Beat procrastination once and for all
Every once in a while we would all prefer to avoid the difficult things in our lives and be left in peace – as nice a thought that it may be, it’s not very practical.
From housework to staying fit, we all have essential obligations that are sometimes easier to forget about than complete, and while this is natural, if procrastination is left unchecked it can have a negative effect on our lives.
From avoiding work as you fear failing or ignoring a difficult task and hoping that it will resolve by itself, procrastination can take many forms and will only give you short bursts of relief before the reality and guilt of avoidance will take hold.
So if you find any of this ringing too true, then these steps below might just get you back on track.
Tasks and Lists
Becoming overwhelmed by the size of some tasks is natural. By breaking down any job into much smaller manageable parts will make it less daunting and easier to organise. Coupling this with a checklist can be a rewarding as you can witness your hard work in action as you tick off the jobs as they are completed.
When it comes to the tasks themselves its best to organise your most dreaded jobs first. This may appear counterintuitive but completing the harder parts can give you a huge sense of satisfaction and relief and will make the lesser tasks feel like a walk in the park.
Mix it up
We all have distractions, small things of little importance that we do to avoid the stuff that matters. When you wake up do you switch on the TV instead of the housework? Or check your favourite website when you should be working?
They’re easy pitfalls to get caught in, but identifying them and then changing your routine so that you no longer engage in them will give you a fresh foundation. So if you see formed habits that you engage in, cut them out and replace them with something positive and you’ll see a huge difference in how you approach your work.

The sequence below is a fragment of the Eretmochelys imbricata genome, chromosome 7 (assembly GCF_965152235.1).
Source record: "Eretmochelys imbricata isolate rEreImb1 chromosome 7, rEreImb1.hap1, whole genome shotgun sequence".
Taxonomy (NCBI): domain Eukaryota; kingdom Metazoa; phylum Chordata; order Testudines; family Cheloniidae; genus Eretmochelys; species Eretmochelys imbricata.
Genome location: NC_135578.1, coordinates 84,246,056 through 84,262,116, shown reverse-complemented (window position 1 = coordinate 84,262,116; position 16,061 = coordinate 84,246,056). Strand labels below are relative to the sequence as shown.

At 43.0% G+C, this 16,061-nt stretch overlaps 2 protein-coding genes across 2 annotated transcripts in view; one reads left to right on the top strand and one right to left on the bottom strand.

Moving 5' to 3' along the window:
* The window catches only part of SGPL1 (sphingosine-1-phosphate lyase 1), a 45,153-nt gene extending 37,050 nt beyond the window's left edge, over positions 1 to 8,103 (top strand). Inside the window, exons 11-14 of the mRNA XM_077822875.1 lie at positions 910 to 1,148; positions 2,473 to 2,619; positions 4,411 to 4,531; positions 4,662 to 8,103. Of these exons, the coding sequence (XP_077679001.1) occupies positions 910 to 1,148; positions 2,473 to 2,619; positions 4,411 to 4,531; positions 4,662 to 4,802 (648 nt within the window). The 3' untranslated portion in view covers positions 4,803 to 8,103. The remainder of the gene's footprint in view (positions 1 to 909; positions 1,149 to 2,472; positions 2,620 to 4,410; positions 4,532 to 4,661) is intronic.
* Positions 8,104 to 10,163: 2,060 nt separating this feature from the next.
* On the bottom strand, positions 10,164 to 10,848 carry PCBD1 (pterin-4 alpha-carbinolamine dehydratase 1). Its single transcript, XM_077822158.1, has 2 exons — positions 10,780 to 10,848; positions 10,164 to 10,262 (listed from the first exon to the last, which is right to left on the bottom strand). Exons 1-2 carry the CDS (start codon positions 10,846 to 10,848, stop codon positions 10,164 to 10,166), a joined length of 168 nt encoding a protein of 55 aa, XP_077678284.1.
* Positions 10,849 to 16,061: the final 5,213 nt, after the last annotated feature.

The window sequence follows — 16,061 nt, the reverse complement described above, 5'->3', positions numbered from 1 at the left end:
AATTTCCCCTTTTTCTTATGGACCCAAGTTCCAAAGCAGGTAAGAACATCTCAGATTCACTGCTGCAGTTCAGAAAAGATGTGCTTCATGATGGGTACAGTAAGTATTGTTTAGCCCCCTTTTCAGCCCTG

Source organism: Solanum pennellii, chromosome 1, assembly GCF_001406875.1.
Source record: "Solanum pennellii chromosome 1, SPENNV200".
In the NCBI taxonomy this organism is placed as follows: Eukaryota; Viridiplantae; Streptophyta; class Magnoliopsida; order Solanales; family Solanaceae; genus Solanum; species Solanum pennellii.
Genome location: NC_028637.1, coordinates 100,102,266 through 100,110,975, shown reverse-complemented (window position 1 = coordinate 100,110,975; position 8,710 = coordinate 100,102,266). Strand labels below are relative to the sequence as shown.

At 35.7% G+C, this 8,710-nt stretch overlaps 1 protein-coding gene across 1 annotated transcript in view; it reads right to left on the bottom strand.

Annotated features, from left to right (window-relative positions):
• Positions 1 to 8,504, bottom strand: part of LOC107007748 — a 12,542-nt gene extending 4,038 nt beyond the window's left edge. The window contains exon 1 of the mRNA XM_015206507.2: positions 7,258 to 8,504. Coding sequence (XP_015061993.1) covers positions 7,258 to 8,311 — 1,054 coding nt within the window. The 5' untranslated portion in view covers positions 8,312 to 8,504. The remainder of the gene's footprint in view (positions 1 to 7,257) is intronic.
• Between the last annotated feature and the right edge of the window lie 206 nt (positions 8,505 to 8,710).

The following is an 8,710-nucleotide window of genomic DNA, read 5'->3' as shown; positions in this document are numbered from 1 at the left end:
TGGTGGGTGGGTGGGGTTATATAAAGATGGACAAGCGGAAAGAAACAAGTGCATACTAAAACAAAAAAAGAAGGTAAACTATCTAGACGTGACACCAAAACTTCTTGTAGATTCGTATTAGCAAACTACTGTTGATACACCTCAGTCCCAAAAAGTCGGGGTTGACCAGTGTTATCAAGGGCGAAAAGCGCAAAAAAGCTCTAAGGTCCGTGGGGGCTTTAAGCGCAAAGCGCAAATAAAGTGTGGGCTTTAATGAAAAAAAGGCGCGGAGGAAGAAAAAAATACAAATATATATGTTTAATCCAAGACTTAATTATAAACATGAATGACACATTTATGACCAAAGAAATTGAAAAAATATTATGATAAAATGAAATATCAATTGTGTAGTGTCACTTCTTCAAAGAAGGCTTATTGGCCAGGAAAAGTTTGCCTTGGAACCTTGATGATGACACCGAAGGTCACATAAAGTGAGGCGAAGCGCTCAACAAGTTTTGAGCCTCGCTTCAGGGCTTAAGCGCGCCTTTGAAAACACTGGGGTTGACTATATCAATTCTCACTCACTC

Take it in short bursts
One of the easiest ways to get through a job you don’t like doing is to do it in short, timed bursts. Try setting the timer for 10 or 20 minutes and commit to doing that task and nothing else in that time – you’ll be amazed how much you can accomplish in 10 minutes, whether it’s loading the dishwasher or attending to unanswered emails. Short intervals of time help dreaded tasks feel like less of a hassle.
Don’t get distracted
With email, mobile phones, Skype and a million other ways to contact you available, living in the modern world can be great but brings with it a wave of potential distractions. Limiting these devices can give you the peace and quiet you may need when you begin to work. If you’re like millions of other social media addicts, then use it to your advantage. Instead of constantly checking your phone or email, allocate it as a reward that you may only use after you have completed the tasks at hand.
If you work from home, you could consider an office or studio that you can travel to. Having somewhere removed as your workspace can help you grow a work mentality as you it will separate your home and work life.
It’s not always a bad thing
Procrastination shouldn’t always be feared and when embraced can have a positive effect on your work and home life. Giving yourself time to relax and recharge is essential for your health and will allow you to return refreshed and ready for the work ahead.
The real trick is moderation and planning, if you’re relaxing when you should be working, then you’ll never feel truly at ease, while your work remains unfinished. This is obviously disastrous as you’re neither recharging nor checking off your tasks. Striking a balance is vital and planning your work schedule, while allotting time for yourself, will insure you never fall foul to procrastination again.
How do you handle procrastination?
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